Health Finance Glossary

Activities of Daily Living (ADLs) - Common daily tasks that, when they are unable to be performed, can serve as a "trigger" to obtain benefits from a long-term care insurance policy. Common ADLs include bathing, dressing, toileting, continence, and eating.

Any-Occupation Disability Insurance - The most restrictive and least costly type of disability insurance policy that pays benefits only when the insured is unable to engage in any type of employment. Policyholders are not considered disabled unless there is no type of work they can do.

Basic Medical Coverage - A health insurance policy that covers expenses such as a hospital room, hospital services, surgical care, anesthetics, medical equipment and, sometimes, outpatient care. Medical expenses are covered as either a service (percentage) or indemnity (fixed sum) benefit. Basic health insurance policies generally consist of three parts in combination: hospital insurance, surgical insurance, and physician expense insurance.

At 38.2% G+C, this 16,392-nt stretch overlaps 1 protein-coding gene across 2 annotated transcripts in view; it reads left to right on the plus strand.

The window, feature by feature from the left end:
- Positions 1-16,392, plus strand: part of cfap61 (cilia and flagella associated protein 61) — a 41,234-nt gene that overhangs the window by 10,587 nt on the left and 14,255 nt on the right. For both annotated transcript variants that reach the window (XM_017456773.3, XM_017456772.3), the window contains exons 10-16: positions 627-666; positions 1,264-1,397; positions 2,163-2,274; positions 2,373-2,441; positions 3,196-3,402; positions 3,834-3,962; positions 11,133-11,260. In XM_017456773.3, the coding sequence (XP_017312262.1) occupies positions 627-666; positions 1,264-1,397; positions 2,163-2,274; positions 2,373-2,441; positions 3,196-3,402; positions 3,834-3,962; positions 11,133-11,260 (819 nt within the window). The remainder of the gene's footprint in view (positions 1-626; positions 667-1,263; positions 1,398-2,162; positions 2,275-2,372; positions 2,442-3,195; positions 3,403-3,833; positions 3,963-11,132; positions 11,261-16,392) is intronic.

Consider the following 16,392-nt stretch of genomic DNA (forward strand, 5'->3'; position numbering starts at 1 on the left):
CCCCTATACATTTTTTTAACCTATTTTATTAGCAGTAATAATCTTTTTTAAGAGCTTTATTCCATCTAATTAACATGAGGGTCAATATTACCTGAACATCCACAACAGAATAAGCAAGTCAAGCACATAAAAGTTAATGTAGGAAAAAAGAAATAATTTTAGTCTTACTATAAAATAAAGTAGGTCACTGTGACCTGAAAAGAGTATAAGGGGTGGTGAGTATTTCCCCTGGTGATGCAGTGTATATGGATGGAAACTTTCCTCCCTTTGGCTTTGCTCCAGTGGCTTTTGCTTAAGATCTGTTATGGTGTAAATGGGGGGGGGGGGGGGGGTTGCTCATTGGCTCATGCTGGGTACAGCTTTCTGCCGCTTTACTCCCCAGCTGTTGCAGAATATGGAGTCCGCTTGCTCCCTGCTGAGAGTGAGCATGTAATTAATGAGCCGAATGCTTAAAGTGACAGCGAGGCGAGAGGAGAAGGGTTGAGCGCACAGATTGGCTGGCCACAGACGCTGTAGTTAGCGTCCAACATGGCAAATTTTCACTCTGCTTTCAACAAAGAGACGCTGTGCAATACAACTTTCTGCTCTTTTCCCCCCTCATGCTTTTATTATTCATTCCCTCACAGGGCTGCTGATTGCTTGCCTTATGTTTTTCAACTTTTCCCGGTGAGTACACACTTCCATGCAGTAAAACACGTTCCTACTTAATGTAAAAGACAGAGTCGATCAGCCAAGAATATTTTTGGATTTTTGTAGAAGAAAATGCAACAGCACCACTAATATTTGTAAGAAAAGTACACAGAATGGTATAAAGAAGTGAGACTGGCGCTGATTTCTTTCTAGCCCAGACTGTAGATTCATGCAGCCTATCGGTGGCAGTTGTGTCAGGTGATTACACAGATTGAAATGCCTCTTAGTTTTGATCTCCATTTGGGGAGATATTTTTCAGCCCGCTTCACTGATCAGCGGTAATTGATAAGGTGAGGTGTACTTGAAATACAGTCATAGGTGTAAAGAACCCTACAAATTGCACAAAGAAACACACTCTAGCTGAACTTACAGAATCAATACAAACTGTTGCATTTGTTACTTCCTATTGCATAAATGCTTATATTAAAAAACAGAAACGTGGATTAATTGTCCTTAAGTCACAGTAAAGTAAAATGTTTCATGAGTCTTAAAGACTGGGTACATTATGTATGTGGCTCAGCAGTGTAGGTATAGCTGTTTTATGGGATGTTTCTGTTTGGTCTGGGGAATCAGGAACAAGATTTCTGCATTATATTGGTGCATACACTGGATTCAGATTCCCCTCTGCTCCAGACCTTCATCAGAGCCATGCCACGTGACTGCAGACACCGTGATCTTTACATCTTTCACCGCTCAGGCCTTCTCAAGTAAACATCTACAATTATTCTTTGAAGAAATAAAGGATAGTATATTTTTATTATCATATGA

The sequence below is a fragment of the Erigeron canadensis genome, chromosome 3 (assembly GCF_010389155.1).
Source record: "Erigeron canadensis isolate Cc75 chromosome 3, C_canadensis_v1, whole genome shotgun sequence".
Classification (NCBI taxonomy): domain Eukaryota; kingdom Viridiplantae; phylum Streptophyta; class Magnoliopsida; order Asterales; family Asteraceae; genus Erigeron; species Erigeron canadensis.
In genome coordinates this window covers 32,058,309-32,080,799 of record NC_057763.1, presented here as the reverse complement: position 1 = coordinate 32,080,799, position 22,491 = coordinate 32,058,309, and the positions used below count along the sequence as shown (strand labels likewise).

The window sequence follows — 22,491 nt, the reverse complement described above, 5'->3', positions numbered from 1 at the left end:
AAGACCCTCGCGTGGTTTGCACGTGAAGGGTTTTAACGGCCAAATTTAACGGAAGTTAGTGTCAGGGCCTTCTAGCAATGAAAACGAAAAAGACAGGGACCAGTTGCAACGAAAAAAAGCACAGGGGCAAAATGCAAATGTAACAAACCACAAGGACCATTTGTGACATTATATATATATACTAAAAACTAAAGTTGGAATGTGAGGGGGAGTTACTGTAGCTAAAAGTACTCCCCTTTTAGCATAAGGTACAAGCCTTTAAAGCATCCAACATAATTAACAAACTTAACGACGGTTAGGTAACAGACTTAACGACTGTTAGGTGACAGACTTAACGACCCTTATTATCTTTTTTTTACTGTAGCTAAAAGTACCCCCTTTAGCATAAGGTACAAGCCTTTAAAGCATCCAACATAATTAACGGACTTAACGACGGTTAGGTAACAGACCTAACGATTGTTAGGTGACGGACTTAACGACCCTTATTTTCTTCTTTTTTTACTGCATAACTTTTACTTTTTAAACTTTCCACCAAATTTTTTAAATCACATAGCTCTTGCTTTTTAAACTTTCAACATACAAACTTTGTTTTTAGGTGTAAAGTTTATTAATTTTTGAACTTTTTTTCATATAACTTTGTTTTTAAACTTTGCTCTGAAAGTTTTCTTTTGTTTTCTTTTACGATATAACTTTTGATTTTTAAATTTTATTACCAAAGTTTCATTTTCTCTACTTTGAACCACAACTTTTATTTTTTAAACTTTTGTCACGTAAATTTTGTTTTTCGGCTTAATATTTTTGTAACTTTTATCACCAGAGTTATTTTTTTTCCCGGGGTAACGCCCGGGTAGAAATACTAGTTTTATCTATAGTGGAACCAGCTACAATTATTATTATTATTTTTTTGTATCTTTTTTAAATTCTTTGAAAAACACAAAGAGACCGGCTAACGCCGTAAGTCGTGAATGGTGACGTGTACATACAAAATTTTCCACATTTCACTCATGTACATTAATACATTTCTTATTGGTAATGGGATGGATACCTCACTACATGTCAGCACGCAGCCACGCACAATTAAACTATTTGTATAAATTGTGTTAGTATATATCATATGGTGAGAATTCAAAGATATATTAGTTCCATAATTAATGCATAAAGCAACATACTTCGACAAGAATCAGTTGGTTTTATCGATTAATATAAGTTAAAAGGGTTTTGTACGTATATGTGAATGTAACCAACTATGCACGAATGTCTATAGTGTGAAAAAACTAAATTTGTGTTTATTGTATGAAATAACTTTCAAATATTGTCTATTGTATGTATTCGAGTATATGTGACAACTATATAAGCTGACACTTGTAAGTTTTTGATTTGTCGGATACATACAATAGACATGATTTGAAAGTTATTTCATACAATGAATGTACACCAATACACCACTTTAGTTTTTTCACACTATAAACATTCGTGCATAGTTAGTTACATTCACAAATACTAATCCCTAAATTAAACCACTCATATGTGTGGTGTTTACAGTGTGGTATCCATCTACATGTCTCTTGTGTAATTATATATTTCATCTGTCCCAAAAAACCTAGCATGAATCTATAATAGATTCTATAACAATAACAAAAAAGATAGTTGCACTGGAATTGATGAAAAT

Benefit Coordination - Clause in a health insurance contract designed to prevent people from collecting from two policies for the same expense. The total claim cannot exceed 100% of the cost and a secondary plan makes payment only after the primary plan has paid its portion.

COBRA - An acronym for the Consolidated Omnibus Reconciliation Act, a 1986 law that provides an option for continued health insurance upon separation from an employer. The only exception is workers who are fired for "gross misconduct." Employers with 20 or more workers must offer to continue health benefits for departing workers for up to 18 months. Workers may be required to pay up to 102% of the cost of premiums (the full cost plus a 2% administrative surcharge). Workers have 63 days from their date of separation to apply for COBRA benefits.